HEN THE MEN of Ulster saw the condition into which Mongan fell they were in great distress, and they all got sick through compassion for their king. The nobles suggested to him that they should march against Leinster and kill that king and bring back Duv Laca, but Mongan would not consent to this plan.
"For," said he, "the thing I lost through my own folly I shall get back through my own craft."
And when he said that his spirits revived, and he called for mac an Da'v.
"You know, my friend," said Mongan, "that I can't get Duv Laca back unless the King of Leinster asks me to take her back, for a bargain is a bargain."
"That will happen when pigs fly," said mac an Da'v, "and," said he, "I did not make any bargain with any king that is in the world."
"I heard you say that before," said Mongan.
"I will say it till Doom," cried his servant, "for my wife has gone away with that pestilent king, and he has got the double of your bad bargain."
Mongan and his servant then set out for Leinster.
When they neared that country they found a great crowd going on the road with them, and they learned that the king was giving a feast in honour of his marriage to Duv Laca, for the year of waiting was nearly out, and the king had sworn he would delay no longer.
They went on, therefore, but in low spirits, and at last they saw the walls of the king's castle towering before them. and a noble company going to and fro on the lawn.
THEY sat in a place where they could watch the castle and compose themselves after their journey.
"How are we going to get into the castle?" asked mac an Da'v.
For there were hatchetmen on guard in the big gateway, and there were spearmen at short intervals around the walls, and men to throw hot porridge off the roof were standing in the right places.
"If we cannot get in by hook, we will get in by crook," said Mongan.
"They are both good ways," said Mac an Da'v, "and whichever of them you decide on I'll stick by."
Just then they saw the Hag of the Mill coming out of the mill which was down the road a little.
Now the Hag of the Mill was a bony, thin pole of a hag with odd feet. That is, she had one foot that was too big for her, so that when she lifted it up it pulled her over; and she had one foot that was too small for her, so that when she lifted it up she didn't know what to do with it. She was so long that you thought you would never see the end of her, and she was so thin that you thought you didn't see her at all. One of her eyes was set where her nose should be and there was an ear in its place, and her nose itself was hanging out of her chin, and she had whiskers round it. She was dressed in a red rag that was really a hole with a fringe on it, and she was singing "Oh, hush thee, my one love" to a cat that was yelping on her shoulder.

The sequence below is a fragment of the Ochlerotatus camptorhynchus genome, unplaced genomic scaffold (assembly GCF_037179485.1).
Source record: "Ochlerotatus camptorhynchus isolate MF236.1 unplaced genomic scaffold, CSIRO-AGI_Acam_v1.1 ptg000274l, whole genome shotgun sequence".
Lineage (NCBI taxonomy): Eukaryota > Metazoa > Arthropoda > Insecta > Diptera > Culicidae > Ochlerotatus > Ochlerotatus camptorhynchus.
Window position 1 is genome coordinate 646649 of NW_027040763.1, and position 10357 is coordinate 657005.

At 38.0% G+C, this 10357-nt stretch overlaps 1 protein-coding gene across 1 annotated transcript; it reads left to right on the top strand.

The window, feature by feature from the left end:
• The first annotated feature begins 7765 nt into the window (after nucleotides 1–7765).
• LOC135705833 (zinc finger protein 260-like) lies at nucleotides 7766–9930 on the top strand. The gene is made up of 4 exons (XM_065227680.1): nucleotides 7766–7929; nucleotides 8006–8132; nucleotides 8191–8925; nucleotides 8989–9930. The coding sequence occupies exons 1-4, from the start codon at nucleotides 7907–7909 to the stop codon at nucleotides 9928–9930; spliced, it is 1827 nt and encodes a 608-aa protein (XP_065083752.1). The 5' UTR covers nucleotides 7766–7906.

She had a tall skinny dog behind her called Brotar. It hadn't a tooth in its head except one, and it had the toothache in that tooth. Every few steps it used to sit down on its hunkers and point its nose straight upwards, and make a long, sad complaint about its tooth; and after that it used to reach its hind leg round and try to scratch out its tooth; and then it used to be pulled on again by the straw rope that was round its neck, and which was tied at the other end to the hag's heaviest foot.
There was an old, knock-kneed, raw-boned, one-eyed, little-winded, heavy-headed mare with her also. Every time it put a front leg forward it shivered all over the rest of its legs backwards, and when it put a hind leg forward it shivered all over the rest of its legs frontwards, and it used to give a great whistle through its nose when it was out of breath, and a big, thin hen was sitting on its croup. Mongan looked on the Hag of the Mill with delight and affection.
"This time," said he to mac an Da'v, "I'll get back my wife."
"You will indeed," said mac an Da'v heartily, "and you'll get mine back too."
"Go over yonder," said Mongan, "and tell the Hag of the Mill that I want to talk to her."
Mac an Da'v brought her over to him.
"Is it true what the servant man said?" she asked.
"What did he say?" said Mongan.
"He said you wanted to talk to me."
"It is true," said Mongan.
"This is a wonderful hour and a glorious minute," said the hag, "for this is the first time in sixty years that any one wanted to talk to me. Talk on now," said she, "and I'll listen to you if I can remember how to do it. Talk gently," said she, "the way you won't disturb the animals, for they are all sick."
"They are sick indeed," said mac an Da'v pityingly.
"The cat has a sore tail," said she, "by reason of sitting too close to a part of the hob that was hot. The dog has a toothache, the horse has a pain in her stomach, and the hen has the pip."
"Ah, it's a sad world," said mac an Da'v.
"There you are!" said the hag.
"Tell me," Mongan commenced, "if you got a wish, what it is you would wish for?"
The hag took the cat off her shoulder and gave it to mac an Da'v.
"Hold that for me while I think," said she.
"Would you like to be a lovely young girl?" asked Mongan.
"I'd sooner be that than a skinned eel," said she.
"And would you like to marry me or the King of Leinster?" "I'd like to marry either of you, or both of you, or whichever of you came first."
"Very well," said Mongan, "you shall have your wish."
He touched her with his finger, and the instant he touched her all dilapidation and wryness and age went from her, and she became so beautiful that one dared scarcely look on her, and so young that she seemed but sixteen years of age.
"You are not the Hag of the Mill any longer," said Mongan, "you are Ivell of the Shining Cheeks, daughter of the King of Munster."